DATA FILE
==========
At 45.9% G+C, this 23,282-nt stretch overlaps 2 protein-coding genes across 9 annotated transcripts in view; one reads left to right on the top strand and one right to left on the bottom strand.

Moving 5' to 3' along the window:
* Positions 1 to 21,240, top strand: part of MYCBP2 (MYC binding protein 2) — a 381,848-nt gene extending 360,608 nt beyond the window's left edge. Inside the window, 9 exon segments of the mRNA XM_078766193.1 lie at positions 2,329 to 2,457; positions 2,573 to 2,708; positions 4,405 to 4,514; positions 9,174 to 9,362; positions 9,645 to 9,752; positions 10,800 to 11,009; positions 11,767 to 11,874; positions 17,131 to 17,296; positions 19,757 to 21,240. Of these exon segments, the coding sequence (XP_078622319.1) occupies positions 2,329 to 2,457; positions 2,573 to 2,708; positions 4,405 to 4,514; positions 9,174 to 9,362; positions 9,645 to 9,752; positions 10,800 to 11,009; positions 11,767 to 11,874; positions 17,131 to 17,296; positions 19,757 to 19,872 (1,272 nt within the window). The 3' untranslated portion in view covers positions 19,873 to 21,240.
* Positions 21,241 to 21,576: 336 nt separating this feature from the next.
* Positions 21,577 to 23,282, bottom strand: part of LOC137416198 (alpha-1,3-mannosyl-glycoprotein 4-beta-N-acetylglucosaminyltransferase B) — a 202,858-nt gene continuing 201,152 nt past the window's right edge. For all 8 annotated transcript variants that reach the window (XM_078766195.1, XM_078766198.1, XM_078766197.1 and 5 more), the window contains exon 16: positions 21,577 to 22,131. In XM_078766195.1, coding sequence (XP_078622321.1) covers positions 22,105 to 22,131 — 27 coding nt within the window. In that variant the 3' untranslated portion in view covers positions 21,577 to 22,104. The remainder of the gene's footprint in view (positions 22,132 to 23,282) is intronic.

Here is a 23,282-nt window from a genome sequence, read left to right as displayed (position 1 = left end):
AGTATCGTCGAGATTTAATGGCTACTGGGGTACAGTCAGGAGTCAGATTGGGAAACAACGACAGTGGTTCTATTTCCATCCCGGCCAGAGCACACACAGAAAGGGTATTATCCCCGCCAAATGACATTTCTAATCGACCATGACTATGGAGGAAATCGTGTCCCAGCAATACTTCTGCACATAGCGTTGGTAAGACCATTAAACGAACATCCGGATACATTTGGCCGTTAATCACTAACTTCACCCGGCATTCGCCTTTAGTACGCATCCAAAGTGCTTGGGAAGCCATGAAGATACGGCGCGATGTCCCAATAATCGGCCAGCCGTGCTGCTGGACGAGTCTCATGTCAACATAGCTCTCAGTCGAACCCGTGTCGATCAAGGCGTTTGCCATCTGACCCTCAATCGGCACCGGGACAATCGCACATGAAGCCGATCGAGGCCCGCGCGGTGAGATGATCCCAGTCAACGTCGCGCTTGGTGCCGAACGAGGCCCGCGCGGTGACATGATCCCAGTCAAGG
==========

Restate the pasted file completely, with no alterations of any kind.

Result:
At 45.9% G+C, this 23,282-nt stretch overlaps 2 protein-coding genes across 9 annotated transcripts in view; one reads left to right on the top strand and one right to left on the bottom strand.

Moving 5' to 3' along the window:
* Positions 1 to 21,240, top strand: part of MYCBP2 (MYC binding protein 2) — a 381,848-nt gene extending 360,608 nt beyond the window's left edge. Inside the window, 9 exon segments of the mRNA XM_078766193.1 lie at positions 2,329 to 2,457; positions 2,573 to 2,708; positions 4,405 to 4,514; positions 9,174 to 9,362; positions 9,645 to 9,752; positions 10,800 to 11,009; positions 11,767 to 11,874; positions 17,131 to 17,296; positions 19,757 to 21,240. Of these exon segments, the coding sequence (XP_078622319.1) occupies positions 2,329 to 2,457; positions 2,573 to 2,708; positions 4,405 to 4,514; positions 9,174 to 9,362; positions 9,645 to 9,752; positions 10,800 to 11,009; positions 11,767 to 11,874; positions 17,131 to 17,296; positions 19,757 to 19,872 (1,272 nt within the window). The 3' untranslated portion in view covers positions 19,873 to 21,240.
* Positions 21,241 to 21,576: 336 nt separating this feature from the next.
* Positions 21,577 to 23,282, bottom strand: part of LOC137416198 (alpha-1,3-mannosyl-glycoprotein 4-beta-N-acetylglucosaminyltransferase B) — a 202,858-nt gene continuing 201,152 nt past the window's right edge. For all 8 annotated transcript variants that reach the window (XM_078766195.1, XM_078766198.1, XM_078766197.1 and 5 more), the window contains exon 16: positions 21,577 to 22,131. In XM_078766195.1, coding sequence (XP_078622321.1) covers positions 22,105 to 22,131 — 27 coding nt within the window. In that variant the 3' untranslated portion in view covers positions 21,577 to 22,104. The remainder of the gene's footprint in view (positions 22,132 to 23,282) is intronic.

Here is a 23,282-nt window from a genome sequence, read left to right as displayed (position 1 = left end):
AGTATCGTCGAGATTTAATGGCTACTGGGGTACAGTCAGGAGTCAGATTGGGAAACAACGACAGTGGTTCTATTTCCATCCCGGCCAGAGCACACACAGAAAGGGTATTATCCCCGCCAAATGACATTTCTAATCGACCATGACTATGGAGGAAATCGTGTCCCAGCAATACTTCTGCACATAGCGTTGGTAAGACCATTAAACGAACATCCGGATACATTTGGCCGTTAATCACTAACTTCACCCGGCATTCGCCTTTAGTACGCATCCAAAGTGCTTGGGAAGCCATGAAGATACGGCGCGATGTCCCAATAATCGGCCAGCCGTGCTGCTGGACGAGTCTCATGTCAACATAGCTCTCAGTCGAACCCGTGTCGATCAAGGCGTTTGCCATCTGACCCTCAATCGGCACCGGGACAATCGCACATGAAGCCGATCGAGGCCCGCGCGGTGAGATGATCCCAGTCAACGTCGCGCTTGGTGCCGAACGAGGCCCGCGCGGTGACATGATCCCAGTCAAGG